2. Prefix uniqueness: A neural network can learn to complete words even if the user swipes a partial gesture as input, as long as the prefix is unique to the word.
  3. Letter transposition: The network can learn to fix gestures that mistakenly transpose or leave out a few letters in the swiped word, as long as there’s no word the network can confuse the intended word with. 

One reason not to use a neural network architecture might be performance. You must do extra work to ensure the model is memory-efficient and fast at inference. We’ll explain how we achieved this as we walk through the architecture of the Neural Swipe Decoder. 

The Neural Swipe Decoder model

The Neural Swipe Decoder started as a Grammarly hack week project. A handful of engineers trained a deep learning model using a publicly available dataset. When the results seemed promising, the entire team rallied around the effort, and we were able to build and ship the feature in about four months.

The Neural Swipe Decoder is an LSTM encoder-decoder (seq2seq) model with dot-product attention. It’s trained to accept a list of input touchpoints, each with 33 input features, and output a single English letter (a–z) at each decoding step. 

Model architecture

We chose an LSTM (Long Short Term Memory) encoder-decoder with attention because these models can perform well on a small input sequence (the typical input gesture is ~70 touchpoints on average). Our LSTM encoder-decoder can run inference with a low memory footprint and low latency—these are critical for mobile feature development. 

The model has a 2-layer LSTM for both the encoder and the decoder. We found this to be a reasonable number of layers to ensure high accuracy while keeping latency low. It has 7.5M trainable parameters, which means it’s relatively small and can fit on-device. 


Neural Swipe Decoder model

For inference, we first perform a pruning step to remove touchpoints too close to each other. We provide the model with 33 input features per sampled touchpoint:

  • Normalized x and y coordinates: We scale the keyboard to be a unit-sized square to account for the different keyboard sizes from which the touchpoints were collected.
  • A set of 26 probabilities that indicate the likelihood of this touchpoint being associated with one of the 26 English letters. We compute the probability by taking the inverse of the distance of every key center from the touchpoints and computing the softmax over all 26 letters. A paper published by Google titled “Long Short Term Memory Neural Network for Keyboard Gesture Decoding” presents a scheme that uses 30 letters, including common punctuation symbols, and one-hot encodes them instead. We believe that using the softer probability-based formulation is better than the harder one-hot encoded representation since it gives the model more information for making predictions.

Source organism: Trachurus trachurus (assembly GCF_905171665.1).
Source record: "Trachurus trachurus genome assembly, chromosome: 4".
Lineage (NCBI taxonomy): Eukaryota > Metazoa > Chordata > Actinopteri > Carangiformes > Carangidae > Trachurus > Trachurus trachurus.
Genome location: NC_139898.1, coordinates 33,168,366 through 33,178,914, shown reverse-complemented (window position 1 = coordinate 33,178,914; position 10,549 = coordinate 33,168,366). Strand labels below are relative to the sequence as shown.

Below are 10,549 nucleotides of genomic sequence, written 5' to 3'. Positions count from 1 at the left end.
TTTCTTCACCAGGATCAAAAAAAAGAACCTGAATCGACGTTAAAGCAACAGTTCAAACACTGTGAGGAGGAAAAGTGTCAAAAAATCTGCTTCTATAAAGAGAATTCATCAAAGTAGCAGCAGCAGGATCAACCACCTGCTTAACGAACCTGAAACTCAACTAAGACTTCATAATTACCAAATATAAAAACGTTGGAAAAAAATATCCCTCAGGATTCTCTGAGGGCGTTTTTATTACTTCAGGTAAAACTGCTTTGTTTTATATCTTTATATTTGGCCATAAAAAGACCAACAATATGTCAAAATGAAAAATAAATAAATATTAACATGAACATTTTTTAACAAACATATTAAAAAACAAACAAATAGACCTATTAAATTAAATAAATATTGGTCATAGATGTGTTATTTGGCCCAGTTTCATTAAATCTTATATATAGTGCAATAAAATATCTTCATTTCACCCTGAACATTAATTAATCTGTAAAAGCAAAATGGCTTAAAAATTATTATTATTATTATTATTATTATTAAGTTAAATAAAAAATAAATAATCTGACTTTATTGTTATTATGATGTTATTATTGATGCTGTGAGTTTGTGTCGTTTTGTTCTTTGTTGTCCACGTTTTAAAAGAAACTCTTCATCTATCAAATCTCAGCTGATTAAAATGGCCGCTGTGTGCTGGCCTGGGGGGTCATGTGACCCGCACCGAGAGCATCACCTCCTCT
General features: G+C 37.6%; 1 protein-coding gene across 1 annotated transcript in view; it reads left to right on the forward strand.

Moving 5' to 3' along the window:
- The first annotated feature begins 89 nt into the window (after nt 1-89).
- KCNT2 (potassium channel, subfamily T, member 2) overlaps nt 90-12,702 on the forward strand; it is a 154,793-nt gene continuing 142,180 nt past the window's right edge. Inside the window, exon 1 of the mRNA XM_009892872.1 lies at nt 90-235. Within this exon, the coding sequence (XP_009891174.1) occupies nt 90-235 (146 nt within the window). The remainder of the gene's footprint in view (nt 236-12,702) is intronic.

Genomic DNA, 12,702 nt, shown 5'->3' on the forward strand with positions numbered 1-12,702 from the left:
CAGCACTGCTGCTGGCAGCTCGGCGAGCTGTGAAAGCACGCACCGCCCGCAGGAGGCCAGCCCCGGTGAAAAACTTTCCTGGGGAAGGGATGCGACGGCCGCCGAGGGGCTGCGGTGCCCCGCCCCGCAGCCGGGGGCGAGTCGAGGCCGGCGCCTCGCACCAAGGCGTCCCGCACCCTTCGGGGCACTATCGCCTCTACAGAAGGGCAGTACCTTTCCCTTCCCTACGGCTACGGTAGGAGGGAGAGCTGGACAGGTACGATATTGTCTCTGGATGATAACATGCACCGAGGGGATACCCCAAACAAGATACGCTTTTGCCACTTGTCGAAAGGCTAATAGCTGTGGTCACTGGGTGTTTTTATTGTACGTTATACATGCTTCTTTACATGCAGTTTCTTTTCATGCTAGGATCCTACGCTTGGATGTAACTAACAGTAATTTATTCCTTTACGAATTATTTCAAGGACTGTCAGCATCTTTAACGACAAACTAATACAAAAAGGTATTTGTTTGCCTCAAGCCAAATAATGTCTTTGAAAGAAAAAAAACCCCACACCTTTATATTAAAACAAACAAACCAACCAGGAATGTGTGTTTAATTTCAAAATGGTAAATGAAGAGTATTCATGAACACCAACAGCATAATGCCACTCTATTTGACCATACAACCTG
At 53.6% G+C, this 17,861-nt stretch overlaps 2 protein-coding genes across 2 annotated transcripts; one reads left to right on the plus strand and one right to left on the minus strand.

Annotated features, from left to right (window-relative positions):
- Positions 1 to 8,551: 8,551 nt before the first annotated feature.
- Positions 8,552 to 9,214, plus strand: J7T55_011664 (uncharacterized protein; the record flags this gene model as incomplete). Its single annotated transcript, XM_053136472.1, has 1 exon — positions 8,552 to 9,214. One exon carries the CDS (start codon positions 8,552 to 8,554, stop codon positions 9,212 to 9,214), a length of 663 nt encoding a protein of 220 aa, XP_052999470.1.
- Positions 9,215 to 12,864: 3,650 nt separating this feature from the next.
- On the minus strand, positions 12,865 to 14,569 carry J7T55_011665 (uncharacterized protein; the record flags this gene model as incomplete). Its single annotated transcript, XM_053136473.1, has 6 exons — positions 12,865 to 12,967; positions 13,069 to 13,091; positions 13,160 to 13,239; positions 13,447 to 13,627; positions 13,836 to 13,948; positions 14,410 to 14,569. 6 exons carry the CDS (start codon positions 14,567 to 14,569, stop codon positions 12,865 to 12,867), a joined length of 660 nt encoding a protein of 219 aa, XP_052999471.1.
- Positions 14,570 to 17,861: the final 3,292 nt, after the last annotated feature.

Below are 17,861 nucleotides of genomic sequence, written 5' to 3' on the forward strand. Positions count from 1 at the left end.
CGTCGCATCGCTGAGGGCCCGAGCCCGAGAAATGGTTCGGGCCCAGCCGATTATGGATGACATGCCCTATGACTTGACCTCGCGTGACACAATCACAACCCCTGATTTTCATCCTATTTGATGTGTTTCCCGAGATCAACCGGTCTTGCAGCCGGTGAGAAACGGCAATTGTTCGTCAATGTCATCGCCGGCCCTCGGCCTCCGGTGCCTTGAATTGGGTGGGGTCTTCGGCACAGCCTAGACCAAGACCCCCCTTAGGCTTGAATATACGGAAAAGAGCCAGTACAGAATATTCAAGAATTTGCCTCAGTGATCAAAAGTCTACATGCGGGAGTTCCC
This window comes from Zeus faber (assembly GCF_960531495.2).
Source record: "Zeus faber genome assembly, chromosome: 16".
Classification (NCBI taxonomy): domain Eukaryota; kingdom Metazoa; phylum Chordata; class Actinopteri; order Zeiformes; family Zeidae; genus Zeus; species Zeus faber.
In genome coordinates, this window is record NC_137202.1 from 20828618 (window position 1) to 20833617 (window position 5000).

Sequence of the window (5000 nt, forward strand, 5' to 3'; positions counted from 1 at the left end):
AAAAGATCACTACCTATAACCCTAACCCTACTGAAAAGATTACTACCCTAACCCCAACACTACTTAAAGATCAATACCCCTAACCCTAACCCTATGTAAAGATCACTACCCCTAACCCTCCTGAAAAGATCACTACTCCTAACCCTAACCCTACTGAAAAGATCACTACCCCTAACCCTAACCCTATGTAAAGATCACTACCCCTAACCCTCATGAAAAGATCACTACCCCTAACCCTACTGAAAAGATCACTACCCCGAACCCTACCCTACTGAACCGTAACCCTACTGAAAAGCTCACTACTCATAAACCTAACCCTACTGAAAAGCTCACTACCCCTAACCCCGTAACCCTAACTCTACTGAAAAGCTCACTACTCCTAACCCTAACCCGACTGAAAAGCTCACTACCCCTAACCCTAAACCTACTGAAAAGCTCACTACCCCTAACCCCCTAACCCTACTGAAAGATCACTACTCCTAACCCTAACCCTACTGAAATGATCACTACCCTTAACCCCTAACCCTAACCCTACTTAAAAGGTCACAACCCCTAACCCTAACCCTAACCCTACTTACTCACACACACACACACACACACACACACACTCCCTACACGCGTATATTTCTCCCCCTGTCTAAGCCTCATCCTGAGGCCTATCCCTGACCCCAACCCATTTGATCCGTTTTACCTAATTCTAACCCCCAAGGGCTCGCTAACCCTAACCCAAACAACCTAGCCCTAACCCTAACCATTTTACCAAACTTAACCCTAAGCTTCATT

• The angle of approach from the previous point (between 0 and 2𝛱)
  • Time from gesture start (in seconds)
  • Time from the previous touchpoint (in seconds)
  • Velocity (in normalized pixels per 10 ms)
  • Acceleration (in normalized pixels/10 ms/ms)

We use BatchNorm on the inputs to ensure a zero mean and unit variance independently for each of the 33 input features. 

Data collection and training

We used the following datasets to train the model and validate its performance offline:

  1. The public How-We-Swipe shape-writing dataset contains swipe data from 1,338 users with 11,318 unique English words. The data includes event timestamp, x and y coordinates, touch radius (in x and y axes), and rotation angle, as well as keyboard size and target word. (The development of that dataset is described in “How We Swipe: A Large-Scale Shape-Writing Dataset and Empirical Findings.”)
  2. Synthetic swipe data was generated using WordGesture-GAN. We generated gestures for 26,597 common English words with different noise standard deviation values (σ = 1, 1.3, 1.5; σ controls the standard deviation of the Gaussian distribution for sampled latent codes, which will increase the variance of swipe gestures as it increases).
  3. An internal swipe dataset was collected from Grammarly employees with their explicit consent. We used a similar approach to How-We-Swipe and collected 20,844 unique words from 25 users.

Data preprocessing and cleaning

As the data collection was performed in the wild, some data appeared invalid (e.g., the swiped gesture did not match the target word). We removed gestures that were too short (less than 6 touchpoints) and gestures where the starting point was not near the first letter of the target word, removing 2.1% of the total swipes.

Our data contains many instances of very-high-frequency words (for example, words such as “the” and “one” show up hundreds of times, whereas less frequent words show up just a handful of times). Therefore, we cap the maximum frequency of a word to 7 during training. This prevents the model from overfitting on any single word. 

Data augmentation